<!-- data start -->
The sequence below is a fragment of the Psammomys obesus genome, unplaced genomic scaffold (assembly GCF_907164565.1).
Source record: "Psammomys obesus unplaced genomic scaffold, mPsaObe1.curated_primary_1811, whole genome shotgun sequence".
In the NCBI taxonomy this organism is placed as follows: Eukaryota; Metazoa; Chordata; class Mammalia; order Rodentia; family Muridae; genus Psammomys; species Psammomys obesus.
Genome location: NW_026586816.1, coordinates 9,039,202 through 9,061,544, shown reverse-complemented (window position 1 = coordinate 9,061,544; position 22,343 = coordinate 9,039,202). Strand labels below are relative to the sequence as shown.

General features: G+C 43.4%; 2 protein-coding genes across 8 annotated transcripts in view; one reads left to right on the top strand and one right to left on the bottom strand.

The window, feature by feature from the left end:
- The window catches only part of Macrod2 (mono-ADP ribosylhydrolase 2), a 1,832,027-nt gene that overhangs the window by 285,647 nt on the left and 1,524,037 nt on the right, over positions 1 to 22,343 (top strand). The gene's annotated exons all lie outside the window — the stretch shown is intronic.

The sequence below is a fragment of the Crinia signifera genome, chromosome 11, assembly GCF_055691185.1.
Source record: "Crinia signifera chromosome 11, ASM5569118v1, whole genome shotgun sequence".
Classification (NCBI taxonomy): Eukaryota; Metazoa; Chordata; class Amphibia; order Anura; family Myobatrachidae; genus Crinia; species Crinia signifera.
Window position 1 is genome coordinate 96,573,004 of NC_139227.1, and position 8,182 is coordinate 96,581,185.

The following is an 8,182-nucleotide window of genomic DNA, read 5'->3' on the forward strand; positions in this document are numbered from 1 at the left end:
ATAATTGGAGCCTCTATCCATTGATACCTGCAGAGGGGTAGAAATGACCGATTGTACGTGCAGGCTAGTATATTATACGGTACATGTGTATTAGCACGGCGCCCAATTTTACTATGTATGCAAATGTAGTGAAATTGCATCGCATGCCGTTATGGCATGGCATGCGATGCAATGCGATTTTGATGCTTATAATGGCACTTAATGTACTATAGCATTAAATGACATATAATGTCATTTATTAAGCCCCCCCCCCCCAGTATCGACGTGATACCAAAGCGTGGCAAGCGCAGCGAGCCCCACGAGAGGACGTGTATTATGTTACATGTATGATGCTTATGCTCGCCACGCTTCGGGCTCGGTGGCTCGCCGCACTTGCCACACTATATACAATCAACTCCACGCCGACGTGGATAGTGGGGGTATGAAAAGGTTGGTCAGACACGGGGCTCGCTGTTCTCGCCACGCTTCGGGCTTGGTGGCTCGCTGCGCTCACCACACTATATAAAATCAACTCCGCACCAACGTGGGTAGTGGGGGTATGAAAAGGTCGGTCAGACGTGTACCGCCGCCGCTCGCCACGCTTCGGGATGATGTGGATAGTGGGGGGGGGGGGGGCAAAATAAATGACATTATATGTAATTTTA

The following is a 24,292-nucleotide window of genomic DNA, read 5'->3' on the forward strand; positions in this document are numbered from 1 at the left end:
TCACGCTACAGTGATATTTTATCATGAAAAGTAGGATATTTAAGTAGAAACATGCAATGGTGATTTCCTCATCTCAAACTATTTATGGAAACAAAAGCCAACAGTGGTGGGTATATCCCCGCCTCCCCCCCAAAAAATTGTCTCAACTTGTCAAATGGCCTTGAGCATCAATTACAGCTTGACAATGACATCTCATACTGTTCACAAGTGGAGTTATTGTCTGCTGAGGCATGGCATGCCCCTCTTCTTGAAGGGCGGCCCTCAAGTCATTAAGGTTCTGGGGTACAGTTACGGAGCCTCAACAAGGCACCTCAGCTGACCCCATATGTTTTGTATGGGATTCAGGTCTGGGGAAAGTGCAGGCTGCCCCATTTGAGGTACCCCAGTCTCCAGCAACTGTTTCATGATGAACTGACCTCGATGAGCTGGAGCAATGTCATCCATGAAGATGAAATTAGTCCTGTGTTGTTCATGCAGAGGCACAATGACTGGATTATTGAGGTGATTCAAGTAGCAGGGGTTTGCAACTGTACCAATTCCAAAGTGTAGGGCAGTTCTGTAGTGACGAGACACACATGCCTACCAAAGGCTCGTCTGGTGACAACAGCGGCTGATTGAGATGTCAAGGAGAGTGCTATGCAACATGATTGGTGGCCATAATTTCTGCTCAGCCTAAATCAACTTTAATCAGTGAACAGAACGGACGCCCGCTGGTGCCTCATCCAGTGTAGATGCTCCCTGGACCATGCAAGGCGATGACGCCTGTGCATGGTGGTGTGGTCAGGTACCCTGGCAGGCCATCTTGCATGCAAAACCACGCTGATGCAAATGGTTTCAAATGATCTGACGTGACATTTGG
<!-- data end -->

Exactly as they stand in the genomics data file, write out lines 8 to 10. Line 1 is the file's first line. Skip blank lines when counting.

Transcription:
The sequence below is a fragment of the Crinia signifera genome, chromosome 11, assembly GCF_055691185.1.
Source record: "Crinia signifera chromosome 11, ASM5569118v1, whole genome shotgun sequence".
Classification (NCBI taxonomy): Eukaryota; Metazoa; Chordata; class Amphibia; order Anura; family Myobatrachidae; genus Crinia; species Crinia signifera.